Saucony Ride 15 Review (Includes Guide 15 Review)
Over the last few weeks, I’ve been running around in my review pair of Saucony Ride 15, their neutral, everyday cushioned road training shoe. It is designed to be soft enough for those slower, comfy everyday runs and yet responsive enough for some fast running too, should it take your fancy. If you need a little pronation support then you could consider the Saucony Guide 15, which has all the same capabilities of the Ride 15 outlined below, but with some anti-pronation support built-in. If you ever need any help, simply get in touch.
One of the first things I like about the Ride 15 is that Saucony haven’t changed it to ‘follow the crowd’. The current trend in running shoes is to make the cushioning super thick and super soft. Almost pillow-like in feel. This is perceived as extra protection for your joints etc.. and although shoes this soft can reduce inflammation in the joints, they reduce foot function and therefore your body’s ability to absorb shock. Running helps makes your bones strong because it’s a weight bearing exercise. Your body responds to he forces it is experiences and makes itself stronger. If we make running shoes too soft, then we’ll lose some of the health benefits of running.
Don’t get me wrong, the Saucony Ride 15 isn’t a harder shoe like the Ride 14, but you don’t sink into an excess of “soggy” cushion. The energy return is quite noticeable, and you get a smoother responsive ride. It’s easy to start picking up the pace if you fancy it. Not because the shoe is designed to promote speed necessarily, but because the ride is so smooth that it’s easy to get into a nice rhythm and cruise along. This is despite the stack height being increased by 3mm in comparison to the Ride 14. This is a real compliment, as it’s often hard to find that blend of comfy, yet nimble feeling.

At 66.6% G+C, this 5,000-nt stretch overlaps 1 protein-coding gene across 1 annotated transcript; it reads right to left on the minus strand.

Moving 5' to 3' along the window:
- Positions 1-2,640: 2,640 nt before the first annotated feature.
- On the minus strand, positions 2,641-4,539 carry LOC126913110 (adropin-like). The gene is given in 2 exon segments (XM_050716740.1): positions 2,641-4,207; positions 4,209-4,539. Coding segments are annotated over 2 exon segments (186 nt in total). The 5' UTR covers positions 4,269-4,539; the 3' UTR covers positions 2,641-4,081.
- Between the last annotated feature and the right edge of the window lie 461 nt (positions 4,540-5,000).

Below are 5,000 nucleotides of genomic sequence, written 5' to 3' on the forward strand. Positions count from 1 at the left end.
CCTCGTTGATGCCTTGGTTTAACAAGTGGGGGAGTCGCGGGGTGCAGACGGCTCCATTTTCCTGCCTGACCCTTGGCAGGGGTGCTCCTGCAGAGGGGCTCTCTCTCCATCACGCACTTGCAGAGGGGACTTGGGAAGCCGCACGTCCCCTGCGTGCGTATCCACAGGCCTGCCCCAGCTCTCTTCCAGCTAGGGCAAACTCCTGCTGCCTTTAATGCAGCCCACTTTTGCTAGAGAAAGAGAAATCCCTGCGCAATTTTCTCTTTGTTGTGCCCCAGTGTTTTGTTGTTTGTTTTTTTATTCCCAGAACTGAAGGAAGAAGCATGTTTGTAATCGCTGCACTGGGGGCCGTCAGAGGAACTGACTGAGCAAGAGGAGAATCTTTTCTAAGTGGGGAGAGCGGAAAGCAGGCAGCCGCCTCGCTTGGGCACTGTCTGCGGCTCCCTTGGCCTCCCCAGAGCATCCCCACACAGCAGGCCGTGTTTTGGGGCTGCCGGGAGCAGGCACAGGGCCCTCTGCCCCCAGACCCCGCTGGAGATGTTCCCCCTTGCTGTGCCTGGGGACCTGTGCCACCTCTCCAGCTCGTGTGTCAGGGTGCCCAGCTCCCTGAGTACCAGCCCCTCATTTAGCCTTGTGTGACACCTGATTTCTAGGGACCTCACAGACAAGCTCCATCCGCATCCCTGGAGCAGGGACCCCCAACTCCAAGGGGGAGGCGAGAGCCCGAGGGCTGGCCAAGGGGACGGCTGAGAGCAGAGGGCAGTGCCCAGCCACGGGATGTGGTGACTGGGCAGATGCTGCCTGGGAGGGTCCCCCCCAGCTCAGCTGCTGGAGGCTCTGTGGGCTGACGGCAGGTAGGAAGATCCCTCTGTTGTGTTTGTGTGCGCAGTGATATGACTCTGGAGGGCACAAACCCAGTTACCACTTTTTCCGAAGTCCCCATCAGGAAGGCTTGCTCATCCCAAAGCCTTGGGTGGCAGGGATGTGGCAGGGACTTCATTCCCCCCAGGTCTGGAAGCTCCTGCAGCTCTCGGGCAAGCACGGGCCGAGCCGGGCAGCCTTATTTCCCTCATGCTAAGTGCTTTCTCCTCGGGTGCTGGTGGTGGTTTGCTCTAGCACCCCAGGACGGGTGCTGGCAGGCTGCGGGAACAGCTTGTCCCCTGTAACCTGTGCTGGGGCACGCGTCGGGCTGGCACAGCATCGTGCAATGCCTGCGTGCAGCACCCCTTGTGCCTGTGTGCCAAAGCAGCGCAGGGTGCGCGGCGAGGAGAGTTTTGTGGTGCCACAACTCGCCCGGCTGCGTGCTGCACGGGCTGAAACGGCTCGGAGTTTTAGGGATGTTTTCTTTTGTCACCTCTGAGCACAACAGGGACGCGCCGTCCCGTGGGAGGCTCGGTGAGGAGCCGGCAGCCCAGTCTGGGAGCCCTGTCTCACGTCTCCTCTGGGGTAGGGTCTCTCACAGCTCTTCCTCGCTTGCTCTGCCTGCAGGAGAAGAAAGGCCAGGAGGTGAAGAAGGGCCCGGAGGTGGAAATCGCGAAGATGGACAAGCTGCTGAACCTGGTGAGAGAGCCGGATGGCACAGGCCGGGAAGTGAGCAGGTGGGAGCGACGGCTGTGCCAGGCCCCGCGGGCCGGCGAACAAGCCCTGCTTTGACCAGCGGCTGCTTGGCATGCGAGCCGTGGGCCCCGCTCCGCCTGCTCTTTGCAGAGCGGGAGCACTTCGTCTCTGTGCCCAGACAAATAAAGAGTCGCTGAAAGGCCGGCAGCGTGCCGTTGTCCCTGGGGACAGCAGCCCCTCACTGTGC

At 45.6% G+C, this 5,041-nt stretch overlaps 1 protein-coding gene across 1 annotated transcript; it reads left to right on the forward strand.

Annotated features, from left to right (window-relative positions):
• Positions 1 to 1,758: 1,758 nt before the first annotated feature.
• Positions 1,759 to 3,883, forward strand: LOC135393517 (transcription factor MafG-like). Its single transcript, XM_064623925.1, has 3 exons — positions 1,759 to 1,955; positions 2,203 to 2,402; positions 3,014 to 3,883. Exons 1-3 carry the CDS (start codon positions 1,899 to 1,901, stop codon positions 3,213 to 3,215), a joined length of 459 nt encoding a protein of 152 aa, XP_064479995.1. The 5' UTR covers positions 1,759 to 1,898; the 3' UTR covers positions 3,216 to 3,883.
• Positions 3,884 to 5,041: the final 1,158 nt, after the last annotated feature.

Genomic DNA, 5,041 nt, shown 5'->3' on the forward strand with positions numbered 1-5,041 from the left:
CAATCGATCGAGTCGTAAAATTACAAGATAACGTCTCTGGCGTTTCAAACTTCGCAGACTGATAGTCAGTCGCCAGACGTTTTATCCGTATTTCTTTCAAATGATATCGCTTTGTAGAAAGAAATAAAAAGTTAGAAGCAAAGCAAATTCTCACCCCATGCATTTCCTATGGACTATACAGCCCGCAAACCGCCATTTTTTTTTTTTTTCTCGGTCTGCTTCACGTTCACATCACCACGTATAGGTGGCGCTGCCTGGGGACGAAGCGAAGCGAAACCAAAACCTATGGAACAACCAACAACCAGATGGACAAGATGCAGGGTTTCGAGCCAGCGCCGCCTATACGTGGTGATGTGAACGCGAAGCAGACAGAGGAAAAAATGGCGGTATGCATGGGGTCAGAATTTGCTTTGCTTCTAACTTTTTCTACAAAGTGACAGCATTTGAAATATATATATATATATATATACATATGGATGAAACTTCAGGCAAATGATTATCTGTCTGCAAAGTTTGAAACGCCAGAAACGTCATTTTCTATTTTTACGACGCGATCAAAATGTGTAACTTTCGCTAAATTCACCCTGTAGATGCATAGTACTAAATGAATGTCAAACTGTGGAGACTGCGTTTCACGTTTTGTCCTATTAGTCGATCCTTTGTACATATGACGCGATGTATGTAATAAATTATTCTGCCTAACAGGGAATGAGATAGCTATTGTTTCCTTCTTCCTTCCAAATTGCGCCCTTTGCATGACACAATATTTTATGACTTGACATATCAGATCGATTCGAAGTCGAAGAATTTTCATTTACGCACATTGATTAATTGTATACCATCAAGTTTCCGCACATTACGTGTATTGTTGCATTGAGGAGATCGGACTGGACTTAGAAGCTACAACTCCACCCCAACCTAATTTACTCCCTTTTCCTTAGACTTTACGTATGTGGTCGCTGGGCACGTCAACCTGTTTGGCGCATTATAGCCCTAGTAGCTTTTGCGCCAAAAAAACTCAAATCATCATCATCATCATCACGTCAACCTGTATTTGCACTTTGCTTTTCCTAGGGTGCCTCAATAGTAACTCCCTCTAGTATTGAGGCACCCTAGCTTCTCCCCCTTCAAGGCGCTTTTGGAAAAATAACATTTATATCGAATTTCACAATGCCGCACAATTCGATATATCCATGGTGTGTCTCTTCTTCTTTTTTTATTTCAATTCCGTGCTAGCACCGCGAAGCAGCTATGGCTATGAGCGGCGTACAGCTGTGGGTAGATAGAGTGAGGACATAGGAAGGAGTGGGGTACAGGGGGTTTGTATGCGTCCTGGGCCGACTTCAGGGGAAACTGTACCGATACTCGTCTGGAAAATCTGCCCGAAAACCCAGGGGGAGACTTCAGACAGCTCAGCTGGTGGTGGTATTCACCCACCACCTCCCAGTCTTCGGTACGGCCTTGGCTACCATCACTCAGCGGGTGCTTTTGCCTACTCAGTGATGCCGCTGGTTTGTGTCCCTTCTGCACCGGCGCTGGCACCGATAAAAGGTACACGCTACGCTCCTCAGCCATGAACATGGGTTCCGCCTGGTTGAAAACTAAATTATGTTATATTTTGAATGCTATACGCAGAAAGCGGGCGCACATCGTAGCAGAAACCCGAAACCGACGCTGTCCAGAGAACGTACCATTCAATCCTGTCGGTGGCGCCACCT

The midsole is made from an EVA blend foam with E-TPU insole and has an 8mm heel to forefoot differential. There is no rocker in the shoe, and it does have some flex, which is surprising when you consider how smooth the ride of the shoe is. I normally wear shoes with a lower heel to forefoot drop than 8mm but the drop isn’t instantly apparent when you put the shoe on. The midsole splays out in the forefoot, despite being a regular perhaps narrow-ish width, which makes the shoe feel very stable. The heel is curved to reduce the heel strike.
The outsole has a lot of exposed midsole foam with strategically placed rubber in the areas that are most likely to wear. This outsole is designed for road use only, as it would wear down if used on rough trails.
The upper is a very soft, light mesh. It pulls in around the foot really well to give a barely-there fit. The stability in the heel is maintained by a plastic heel cup. The toe box isn’t excessively pointed. We expect to receive a wide fitting Ride 15 very soon in summer 2022.
I found the Saucony Ride 15 easy to run in and it’s the type of shoe that you can forget is on your feet. The cushioning is genuinely a blend of softer and firmer, fantastically so. They where easy to trot a long in at an easy pace but I regularly picked up the pace and enjoyed myself. They are a comfortable, versatile everyday trainer, with it’s brother the Guide 15 for those reading that require support.
Karhu Fusion: The other grand that hasn’t followed the soft cushioning trend is Karhu. These aren’t quite as responsive. Feeling more like a sturdy shoe for putting in the miles. Here is our review: https://www.northernrunner.com/blog/6843-2/
New Balance 880 : These are much softer with a firmer foam in the forefoot to supply a positive push off. They don’t feel as smooth as the Saucony Ride but offer a softer ride for the long or easy runs. Here is our review: https://www.northernrunner.com/blog/new-balance-880v12-review/
Brooks Ghost: These are softer in ride and narrower in fit. Although they do come in two width Women’s and three widths Men’s. https://www.northernrunner.com/search/ghost